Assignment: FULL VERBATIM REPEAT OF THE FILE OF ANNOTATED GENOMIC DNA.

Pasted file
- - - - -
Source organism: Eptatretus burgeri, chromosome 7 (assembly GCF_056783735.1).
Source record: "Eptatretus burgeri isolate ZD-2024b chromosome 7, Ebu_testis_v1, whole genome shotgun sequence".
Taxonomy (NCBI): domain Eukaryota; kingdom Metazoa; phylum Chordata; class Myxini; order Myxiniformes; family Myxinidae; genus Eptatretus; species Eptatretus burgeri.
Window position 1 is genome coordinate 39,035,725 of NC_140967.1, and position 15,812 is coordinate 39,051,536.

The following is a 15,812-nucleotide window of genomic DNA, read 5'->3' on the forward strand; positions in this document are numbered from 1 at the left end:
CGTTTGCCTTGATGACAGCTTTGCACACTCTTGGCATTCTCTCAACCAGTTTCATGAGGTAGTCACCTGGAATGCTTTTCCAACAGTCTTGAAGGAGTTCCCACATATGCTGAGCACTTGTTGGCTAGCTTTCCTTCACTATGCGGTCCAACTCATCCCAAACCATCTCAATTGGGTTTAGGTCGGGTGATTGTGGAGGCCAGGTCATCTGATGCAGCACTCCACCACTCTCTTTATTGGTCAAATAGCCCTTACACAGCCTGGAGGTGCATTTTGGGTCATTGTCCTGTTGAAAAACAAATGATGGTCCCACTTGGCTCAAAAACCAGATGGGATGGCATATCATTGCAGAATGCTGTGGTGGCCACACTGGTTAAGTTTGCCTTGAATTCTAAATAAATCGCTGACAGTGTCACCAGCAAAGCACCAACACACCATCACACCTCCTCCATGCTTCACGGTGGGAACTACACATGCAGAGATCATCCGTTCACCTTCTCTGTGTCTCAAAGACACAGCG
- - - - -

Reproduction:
Source organism: Eptatretus burgeri, chromosome 7 (assembly GCF_056783735.1).
Source record: "Eptatretus burgeri isolate ZD-2024b chromosome 7, Ebu_testis_v1, whole genome shotgun sequence".
Taxonomy (NCBI): domain Eukaryota; kingdom Metazoa; phylum Chordata; class Myxini; order Myxiniformes; family Myxinidae; genus Eptatretus; species Eptatretus burgeri.
Window position 1 is genome coordinate 39,035,725 of NC_140967.1, and position 15,812 is coordinate 39,051,536.

The following is a 15,812-nucleotide window of genomic DNA, read 5'->3' on the forward strand; positions in this document are numbered from 1 at the left end:
CGTTTGCCTTGATGACAGCTTTGCACACTCTTGGCATTCTCTCAACCAGTTTCATGAGGTAGTCACCTGGAATGCTTTTCCAACAGTCTTGAAGGAGTTCCCACATATGCTGAGCACTTGTTGGCTAGCTTTCCTTCACTATGCGGTCCAACTCATCCCAAACCATCTCAATTGGGTTTAGGTCGGGTGATTGTGGAGGCCAGGTCATCTGATGCAGCACTCCACCACTCTCTTTATTGGTCAAATAGCCCTTACACAGCCTGGAGGTGCATTTTGGGTCATTGTCCTGTTGAAAAACAAATGATGGTCCCACTTGGCTCAAAAACCAGATGGGATGGCATATCATTGCAGAATGCTGTGGTGGCCACACTGGTTAAGTTTGCCTTGAATTCTAAATAAATCGCTGACAGTGTCACCAGCAAAGCACCAACACACCATCACACCTCCTCCATGCTTCACGGTGGGAACTACACATGCAGAGATCATCCGTTCACCTTCTCTGTGTCTCAAAGACACAGCG